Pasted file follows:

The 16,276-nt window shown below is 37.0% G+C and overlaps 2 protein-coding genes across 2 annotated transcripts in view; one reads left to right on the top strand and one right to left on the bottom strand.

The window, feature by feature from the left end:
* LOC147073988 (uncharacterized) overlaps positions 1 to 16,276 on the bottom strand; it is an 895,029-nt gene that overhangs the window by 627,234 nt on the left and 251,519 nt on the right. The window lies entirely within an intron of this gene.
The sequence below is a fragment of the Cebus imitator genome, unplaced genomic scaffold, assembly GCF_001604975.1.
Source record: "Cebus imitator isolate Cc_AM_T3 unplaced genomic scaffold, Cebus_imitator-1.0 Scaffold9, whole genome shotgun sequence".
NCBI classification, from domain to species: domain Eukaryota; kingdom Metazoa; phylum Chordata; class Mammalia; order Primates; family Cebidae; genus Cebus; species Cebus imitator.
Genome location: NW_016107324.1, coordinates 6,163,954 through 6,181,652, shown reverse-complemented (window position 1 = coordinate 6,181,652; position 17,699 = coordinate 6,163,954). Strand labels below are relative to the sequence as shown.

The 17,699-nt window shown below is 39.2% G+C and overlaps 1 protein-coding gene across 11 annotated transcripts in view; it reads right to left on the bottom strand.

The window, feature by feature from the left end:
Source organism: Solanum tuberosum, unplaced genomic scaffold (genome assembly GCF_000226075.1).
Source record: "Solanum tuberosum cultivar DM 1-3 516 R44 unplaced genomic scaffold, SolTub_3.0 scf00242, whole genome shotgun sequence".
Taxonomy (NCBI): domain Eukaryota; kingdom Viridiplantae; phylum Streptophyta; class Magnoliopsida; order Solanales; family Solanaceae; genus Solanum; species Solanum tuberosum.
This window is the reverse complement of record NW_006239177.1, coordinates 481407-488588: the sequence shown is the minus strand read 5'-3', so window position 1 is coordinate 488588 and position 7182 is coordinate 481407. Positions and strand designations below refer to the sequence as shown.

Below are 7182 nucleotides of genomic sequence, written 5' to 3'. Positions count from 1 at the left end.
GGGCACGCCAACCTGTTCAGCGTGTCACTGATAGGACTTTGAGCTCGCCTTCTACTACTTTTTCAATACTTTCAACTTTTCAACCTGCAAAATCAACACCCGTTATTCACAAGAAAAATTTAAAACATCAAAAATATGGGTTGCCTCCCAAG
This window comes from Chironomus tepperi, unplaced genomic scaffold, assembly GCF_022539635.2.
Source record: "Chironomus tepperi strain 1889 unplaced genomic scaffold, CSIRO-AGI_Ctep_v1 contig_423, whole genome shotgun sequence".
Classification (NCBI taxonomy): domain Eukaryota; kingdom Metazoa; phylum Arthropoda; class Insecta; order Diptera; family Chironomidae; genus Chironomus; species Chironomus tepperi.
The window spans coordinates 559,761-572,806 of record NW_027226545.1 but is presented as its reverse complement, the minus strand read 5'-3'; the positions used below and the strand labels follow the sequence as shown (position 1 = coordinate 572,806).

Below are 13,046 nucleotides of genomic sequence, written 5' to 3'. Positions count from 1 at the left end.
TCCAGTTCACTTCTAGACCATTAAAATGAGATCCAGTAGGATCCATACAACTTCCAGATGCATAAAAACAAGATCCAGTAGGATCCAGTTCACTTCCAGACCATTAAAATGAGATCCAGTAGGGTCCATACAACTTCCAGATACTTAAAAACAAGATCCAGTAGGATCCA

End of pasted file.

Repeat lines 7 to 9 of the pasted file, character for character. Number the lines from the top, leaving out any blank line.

Genome location: NW_016107324.1, coordinates 6,163,954 through 6,181,652, shown reverse-complemented (window position 1 = coordinate 6,181,652; position 17,699 = coordinate 6,163,954). Strand labels below are relative to the sequence as shown.

The 17,699-nt window shown below is 39.2% G+C and overlaps 1 protein-coding gene across 11 annotated transcripts in view; it reads right to left on the bottom strand.

The window, feature by feature from the left end: